OCEANS ACT OF 2000


                  May 23, 2000.--Ordered to be printed


       Mr. McCain, from the Committee on Commerce, Science, and 
                Transportation, submitted the following

                              R E P O R T

                         [To accompany S. 2327]

    The Committee on Commerce, Science, and Transportation, to 
which was referred the bill (S. 2327) ``A bill to establish a 
Commission on Ocean Policy, and for other purposes'', having 
considered the same, reports favorably thereon without 
amendment and recommends that the bill do pass.

                          Purpose of the Bill

  S. 2327, as reported, calls for the development and 
implementation of a coherent, comprehensive, and long-range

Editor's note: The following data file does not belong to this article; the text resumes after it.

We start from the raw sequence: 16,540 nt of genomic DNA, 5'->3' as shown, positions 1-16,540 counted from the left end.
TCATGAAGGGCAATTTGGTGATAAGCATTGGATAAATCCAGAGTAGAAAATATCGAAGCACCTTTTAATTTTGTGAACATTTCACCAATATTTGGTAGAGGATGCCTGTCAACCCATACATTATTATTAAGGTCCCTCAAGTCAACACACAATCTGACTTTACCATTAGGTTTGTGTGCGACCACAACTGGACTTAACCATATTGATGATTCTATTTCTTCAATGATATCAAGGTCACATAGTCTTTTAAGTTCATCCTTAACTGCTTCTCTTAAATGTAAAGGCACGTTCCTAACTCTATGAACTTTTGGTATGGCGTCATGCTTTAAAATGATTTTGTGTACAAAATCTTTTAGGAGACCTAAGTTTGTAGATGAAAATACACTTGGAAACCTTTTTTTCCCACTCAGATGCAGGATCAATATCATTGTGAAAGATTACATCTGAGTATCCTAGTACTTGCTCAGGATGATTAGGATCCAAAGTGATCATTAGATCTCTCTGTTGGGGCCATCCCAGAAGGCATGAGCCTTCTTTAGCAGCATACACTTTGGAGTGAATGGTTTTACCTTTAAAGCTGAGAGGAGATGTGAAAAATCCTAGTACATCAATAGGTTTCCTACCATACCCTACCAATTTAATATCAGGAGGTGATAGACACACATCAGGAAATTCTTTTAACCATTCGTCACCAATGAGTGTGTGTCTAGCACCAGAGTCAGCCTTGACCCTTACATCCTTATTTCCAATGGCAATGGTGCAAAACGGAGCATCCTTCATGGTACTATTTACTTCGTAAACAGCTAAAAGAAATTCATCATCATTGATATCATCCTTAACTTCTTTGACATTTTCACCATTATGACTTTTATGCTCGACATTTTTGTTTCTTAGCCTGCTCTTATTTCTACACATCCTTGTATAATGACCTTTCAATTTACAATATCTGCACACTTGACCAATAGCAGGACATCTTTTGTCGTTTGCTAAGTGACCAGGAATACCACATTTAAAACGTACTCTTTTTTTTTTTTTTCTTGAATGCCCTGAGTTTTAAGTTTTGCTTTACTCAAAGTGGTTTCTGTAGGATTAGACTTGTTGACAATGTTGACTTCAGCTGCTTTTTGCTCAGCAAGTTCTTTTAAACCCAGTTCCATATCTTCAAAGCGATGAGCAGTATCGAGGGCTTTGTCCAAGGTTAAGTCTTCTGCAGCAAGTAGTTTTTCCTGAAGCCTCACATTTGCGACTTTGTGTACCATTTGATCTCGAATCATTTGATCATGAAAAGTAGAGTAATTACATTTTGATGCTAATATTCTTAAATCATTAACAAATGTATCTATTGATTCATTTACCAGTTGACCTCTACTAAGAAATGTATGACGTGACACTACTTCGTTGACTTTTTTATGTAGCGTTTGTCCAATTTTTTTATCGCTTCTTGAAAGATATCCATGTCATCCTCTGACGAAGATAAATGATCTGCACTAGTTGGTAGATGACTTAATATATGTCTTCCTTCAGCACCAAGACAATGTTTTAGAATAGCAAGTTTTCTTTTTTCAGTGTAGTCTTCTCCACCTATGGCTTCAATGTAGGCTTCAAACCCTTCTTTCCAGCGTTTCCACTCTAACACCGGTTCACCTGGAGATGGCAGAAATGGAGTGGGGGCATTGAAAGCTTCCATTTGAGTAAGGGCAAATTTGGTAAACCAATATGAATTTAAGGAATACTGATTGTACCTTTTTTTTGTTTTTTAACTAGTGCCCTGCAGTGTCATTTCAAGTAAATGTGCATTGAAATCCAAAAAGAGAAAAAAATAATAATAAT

national policy to explore, protect, and use ocean and coastal 
resources. The bill as reported would establish a 16-member 
Commission on Ocean Policy (Commission) to provide 
recommendations for such a policy. Through the establishment of 
a national ocean policy, the bill would contribute 
substantially to national goals and objectives in the areas of 
education and research, economic development, and public 

                          Background and Needs

  In 1966, Congress enacted the Marine Resources and 
Engineering Development Act (1966 Act) in order to define 
national objectives and programs with respect to the oceans. 
The 1966 Act was comprised of three primary elements: (1) a 
declaration of U.S. policy and objectives with respect to 
marine science activities; (2) establishment of a National 
Council on Marine Resources and Engineering Development; and 
(3) creation of a Presidential commission on marine science, 
engineering, and resources. Dr. Julius A. Stratton, a former 
president of the Massachusetts Institute of Technology and 
then-chairman of the Ford Foundation, led the commission